“Brains before 'beauty'?” High achieving girls, school and gender identities

Research output: Contribution to journalArticle

Standard

“Brains before 'beauty'?” High achieving girls, school and gender identities. / Skelton, Christine; Francis, B; Read, B.

In: Educational Studies, 08.10.2009, p. 1-10.

Research output: Contribution to journalArticle

Harvard

APA

Vancouver

Author

Bibtex

@article{952e0c9a34bb4cd286a1ac66a5a974de,
title = "“Brains before 'beauty'?” High achieving girls, school and gender identities",
abstract = "In recent years educational policy on gender and achievement has concentrated on boys' underachievement, frequently comparing it with the academic success of girls. This has encouraged a perception of girls as the owinnerso of the educational stakes and assumes that they no longer experience the kinds of gender inequalities identified in earlier studies. However, trying to balance academic achievement with being seen as a oproper girlo presents girls with difficult challenges, particularly in terms of being accepted and approved of by classmates and securing the attention of teachers. This paper explores the views of a group of high achieving 12- to 13-year-old girls who indicate that being regarded as oclevero continues to be negotiated within acceptable frameworks of femininity.",
keywords = "secondary school, girls, achievement, gender",
author = "Christine Skelton and B Francis and B Read",
year = "2009",
month = oct,
day = "8",
doi = "10.1080/03055690903162366",
language = "English",
pages = "1--10",
journal = "Educational Studies",
issn = "0305-5698",
publisher = "Routledge",

}

RIS

TY - JOUR

T1 - “Brains before 'beauty'?” High achieving girls, school and gender identities

AU - Skelton, Christine

AU - Francis, B

AU - Read, B

PY - 2009/10/8

Y1 - 2009/10/8

N2 - In recent years educational policy on gender and achievement has concentrated on boys' underachievement, frequently comparing it with the academic success of girls. This has encouraged a perception of girls as the owinnerso of the educational stakes and assumes that they no longer experience the kinds of gender inequalities identified in earlier studies. However, trying to balance academic achievement with being seen as a oproper girlo presents girls with difficult challenges, particularly in terms of being accepted and approved of by classmates and securing the attention of teachers. This paper explores the views of a group of high achieving 12- to 13-year-old girls who indicate that being regarded as oclevero continues to be negotiated within acceptable frameworks of femininity.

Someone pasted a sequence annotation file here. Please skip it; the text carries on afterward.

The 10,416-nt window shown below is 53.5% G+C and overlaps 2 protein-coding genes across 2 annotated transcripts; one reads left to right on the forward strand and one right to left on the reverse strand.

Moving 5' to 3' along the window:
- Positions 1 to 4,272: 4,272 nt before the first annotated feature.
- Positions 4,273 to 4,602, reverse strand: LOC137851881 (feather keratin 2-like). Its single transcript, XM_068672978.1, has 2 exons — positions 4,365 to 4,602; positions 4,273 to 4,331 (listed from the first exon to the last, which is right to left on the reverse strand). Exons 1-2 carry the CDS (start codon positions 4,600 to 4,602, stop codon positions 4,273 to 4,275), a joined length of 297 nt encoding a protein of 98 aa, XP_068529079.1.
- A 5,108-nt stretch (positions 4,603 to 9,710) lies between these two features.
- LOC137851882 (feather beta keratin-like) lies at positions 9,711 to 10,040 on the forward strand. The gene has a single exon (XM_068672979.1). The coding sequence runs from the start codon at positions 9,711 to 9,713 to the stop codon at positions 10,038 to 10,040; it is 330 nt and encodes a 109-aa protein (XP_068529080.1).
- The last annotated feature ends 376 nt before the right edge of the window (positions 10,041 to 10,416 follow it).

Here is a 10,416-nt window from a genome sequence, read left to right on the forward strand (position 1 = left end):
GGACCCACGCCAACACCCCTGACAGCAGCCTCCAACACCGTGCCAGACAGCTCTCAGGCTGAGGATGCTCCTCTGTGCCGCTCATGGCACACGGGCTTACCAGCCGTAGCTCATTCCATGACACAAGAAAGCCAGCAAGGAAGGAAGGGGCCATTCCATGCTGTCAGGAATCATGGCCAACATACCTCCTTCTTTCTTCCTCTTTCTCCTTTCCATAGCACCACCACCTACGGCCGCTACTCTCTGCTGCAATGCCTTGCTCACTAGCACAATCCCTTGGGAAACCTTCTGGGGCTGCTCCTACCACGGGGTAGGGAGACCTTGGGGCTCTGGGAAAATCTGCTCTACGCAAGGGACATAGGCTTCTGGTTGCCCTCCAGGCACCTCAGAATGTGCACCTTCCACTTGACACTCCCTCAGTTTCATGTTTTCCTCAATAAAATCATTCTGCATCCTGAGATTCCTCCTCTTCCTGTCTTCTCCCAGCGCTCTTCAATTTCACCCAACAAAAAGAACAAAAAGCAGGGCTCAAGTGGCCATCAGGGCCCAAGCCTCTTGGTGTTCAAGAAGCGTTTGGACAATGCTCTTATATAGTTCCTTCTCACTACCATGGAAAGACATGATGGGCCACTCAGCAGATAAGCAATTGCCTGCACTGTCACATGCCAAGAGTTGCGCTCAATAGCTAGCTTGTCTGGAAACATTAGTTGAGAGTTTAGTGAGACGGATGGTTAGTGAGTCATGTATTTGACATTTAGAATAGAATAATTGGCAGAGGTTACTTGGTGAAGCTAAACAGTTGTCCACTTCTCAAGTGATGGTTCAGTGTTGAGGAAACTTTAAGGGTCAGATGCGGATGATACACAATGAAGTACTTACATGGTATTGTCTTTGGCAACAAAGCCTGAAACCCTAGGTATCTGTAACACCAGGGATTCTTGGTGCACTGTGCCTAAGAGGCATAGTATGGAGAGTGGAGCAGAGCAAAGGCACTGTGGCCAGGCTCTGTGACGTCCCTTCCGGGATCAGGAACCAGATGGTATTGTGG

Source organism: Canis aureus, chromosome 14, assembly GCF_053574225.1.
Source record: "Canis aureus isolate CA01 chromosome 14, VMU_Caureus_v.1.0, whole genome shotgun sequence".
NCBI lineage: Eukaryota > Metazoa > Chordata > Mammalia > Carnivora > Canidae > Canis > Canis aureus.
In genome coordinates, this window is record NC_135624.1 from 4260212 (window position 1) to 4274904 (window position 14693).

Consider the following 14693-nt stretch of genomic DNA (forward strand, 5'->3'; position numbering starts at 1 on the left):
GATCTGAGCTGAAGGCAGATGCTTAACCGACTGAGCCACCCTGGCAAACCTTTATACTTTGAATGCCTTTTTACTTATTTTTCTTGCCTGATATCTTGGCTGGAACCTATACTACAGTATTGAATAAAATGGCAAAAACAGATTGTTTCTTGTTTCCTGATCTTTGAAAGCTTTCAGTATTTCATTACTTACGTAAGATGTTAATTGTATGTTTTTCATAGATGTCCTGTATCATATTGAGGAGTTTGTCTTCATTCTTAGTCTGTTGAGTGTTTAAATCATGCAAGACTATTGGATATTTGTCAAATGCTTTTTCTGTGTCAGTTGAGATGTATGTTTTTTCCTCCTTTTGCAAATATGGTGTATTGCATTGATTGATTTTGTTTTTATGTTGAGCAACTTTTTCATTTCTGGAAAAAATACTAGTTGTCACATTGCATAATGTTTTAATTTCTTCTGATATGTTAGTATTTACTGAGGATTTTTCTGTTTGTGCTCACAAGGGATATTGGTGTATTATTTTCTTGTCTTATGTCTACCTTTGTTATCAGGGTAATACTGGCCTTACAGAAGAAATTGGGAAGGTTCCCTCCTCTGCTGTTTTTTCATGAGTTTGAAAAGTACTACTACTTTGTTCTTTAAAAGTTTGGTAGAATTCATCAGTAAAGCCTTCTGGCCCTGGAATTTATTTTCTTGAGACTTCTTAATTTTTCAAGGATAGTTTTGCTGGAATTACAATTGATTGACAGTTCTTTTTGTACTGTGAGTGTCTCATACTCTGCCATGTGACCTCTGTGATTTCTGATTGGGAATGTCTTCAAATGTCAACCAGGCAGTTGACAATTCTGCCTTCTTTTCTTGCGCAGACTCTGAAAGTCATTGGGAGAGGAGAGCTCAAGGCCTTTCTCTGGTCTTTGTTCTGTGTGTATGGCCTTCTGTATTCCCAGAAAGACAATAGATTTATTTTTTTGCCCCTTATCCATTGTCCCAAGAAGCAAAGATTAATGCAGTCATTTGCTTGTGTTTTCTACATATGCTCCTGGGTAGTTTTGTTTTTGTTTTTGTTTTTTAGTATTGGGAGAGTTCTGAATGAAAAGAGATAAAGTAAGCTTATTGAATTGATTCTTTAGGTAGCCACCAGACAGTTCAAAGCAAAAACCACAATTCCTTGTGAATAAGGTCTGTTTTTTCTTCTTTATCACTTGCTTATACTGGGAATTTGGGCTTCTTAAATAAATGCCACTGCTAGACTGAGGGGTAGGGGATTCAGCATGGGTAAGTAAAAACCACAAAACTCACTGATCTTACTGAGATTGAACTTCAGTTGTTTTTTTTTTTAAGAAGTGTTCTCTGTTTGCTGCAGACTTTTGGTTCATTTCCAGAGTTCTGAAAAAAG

AB - In recent years educational policy on gender and achievement has concentrated on boys' underachievement, frequently comparing it with the academic success of girls. This has encouraged a perception of girls as the owinnerso of the educational stakes and assumes that they no longer experience the kinds of gender inequalities identified in earlier studies. However, trying to balance academic achievement with being seen as a oproper girlo presents girls with difficult challenges, particularly in terms of being accepted and approved of by classmates and securing the attention of teachers. This paper explores the views of a group of high achieving 12- to 13-year-old girls who indicate that being regarded as oclevero continues to be negotiated within acceptable frameworks of femininity.

KW - secondary school

KW - girls

KW - achievement

KW - gender

U2 - 10.1080/03055690903162366

DO - 10.1080/03055690903162366

M3 - Article

SP - 1

EP - 10

JO - Educational Studies

JF - Educational Studies

SN - 0305-5698

ER -